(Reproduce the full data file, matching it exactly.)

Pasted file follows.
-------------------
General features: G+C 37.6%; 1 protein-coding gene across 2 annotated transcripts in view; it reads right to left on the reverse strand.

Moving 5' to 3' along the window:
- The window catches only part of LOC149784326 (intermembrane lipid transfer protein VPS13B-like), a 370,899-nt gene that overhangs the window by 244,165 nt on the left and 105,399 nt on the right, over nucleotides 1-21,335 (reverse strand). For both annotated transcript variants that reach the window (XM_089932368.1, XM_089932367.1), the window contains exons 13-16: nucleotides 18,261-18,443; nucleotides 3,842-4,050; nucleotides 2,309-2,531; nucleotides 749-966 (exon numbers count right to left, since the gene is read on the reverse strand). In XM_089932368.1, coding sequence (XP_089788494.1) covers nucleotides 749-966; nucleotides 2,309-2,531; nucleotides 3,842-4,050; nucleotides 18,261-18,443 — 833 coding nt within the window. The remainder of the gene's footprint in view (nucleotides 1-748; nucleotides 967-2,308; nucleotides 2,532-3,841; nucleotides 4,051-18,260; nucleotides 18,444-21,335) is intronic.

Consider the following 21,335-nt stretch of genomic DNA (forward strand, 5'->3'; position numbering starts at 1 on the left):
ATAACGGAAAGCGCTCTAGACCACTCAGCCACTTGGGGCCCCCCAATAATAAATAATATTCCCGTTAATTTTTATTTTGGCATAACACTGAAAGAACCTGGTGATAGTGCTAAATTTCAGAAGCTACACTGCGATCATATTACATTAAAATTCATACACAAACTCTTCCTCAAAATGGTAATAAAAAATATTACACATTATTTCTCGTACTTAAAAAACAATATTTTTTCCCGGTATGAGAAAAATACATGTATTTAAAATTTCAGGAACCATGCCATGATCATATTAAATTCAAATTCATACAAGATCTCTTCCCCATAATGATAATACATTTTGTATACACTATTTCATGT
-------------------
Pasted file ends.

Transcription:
General features: G+C 37.6%; 1 protein-coding gene across 2 annotated transcripts in view; it reads right to left on the reverse strand.

Moving 5' to 3' along the window:
- The window catches only part of LOC149784326 (intermembrane lipid transfer protein VPS13B-like), a 370,899-nt gene that overhangs the window by 244,165 nt on the left and 105,399 nt on the right, over nucleotides 1-21,335 (reverse strand). For both annotated transcript variants that reach the window (XM_089932368.1, XM_089932367.1), the window contains exons 13-16: nucleotides 18,261-18,443; nucleotides 3,842-4,050; nucleotides 2,309-2,531; nucleotides 749-966 (exon numbers count right to left, since the gene is read on the reverse strand). In XM_089932368.1, coding sequence (XP_089788494.1) covers nucleotides 749-966; nucleotides 2,309-2,531; nucleotides 3,842-4,050; nucleotides 18,261-18,443 — 833 coding nt within the window. The remainder of the gene's footprint in view (nucleotides 1-748; nucleotides 967-2,308; nucleotides 2,532-3,841; nucleotides 4,051-18,260; nucleotides 18,444-21,335) is intronic.

Consider the following 21,335-nt stretch of genomic DNA (forward strand, 5'->3'; position numbering starts at 1 on the left):
ATAACGGAAAGCGCTCTAGACCACTCAGCCACTTGGGGCCCCCCAATAATAAATAATATTCCCGTTAATTTTTATTTTGGCATAACACTGAAAGAACCTGGTGATAGTGCTAAATTTCAGAAGCTACACTGCGATCATATTACATTAAAATTCATACACAAACTCTTCCTCAAAATGGTAATAAAAAATATTACACATTATTTCTCGTACTTAAAAAACAATATTTTTTCCCGGTATGAGAAAAATACATGTATTTAAAATTTCAGGAACCATGCCATGATCATATTAAATTCAAATTCATACAAGATCTCTTCCCCATAATGATAATACATTTTGTATACACTATTTCATGT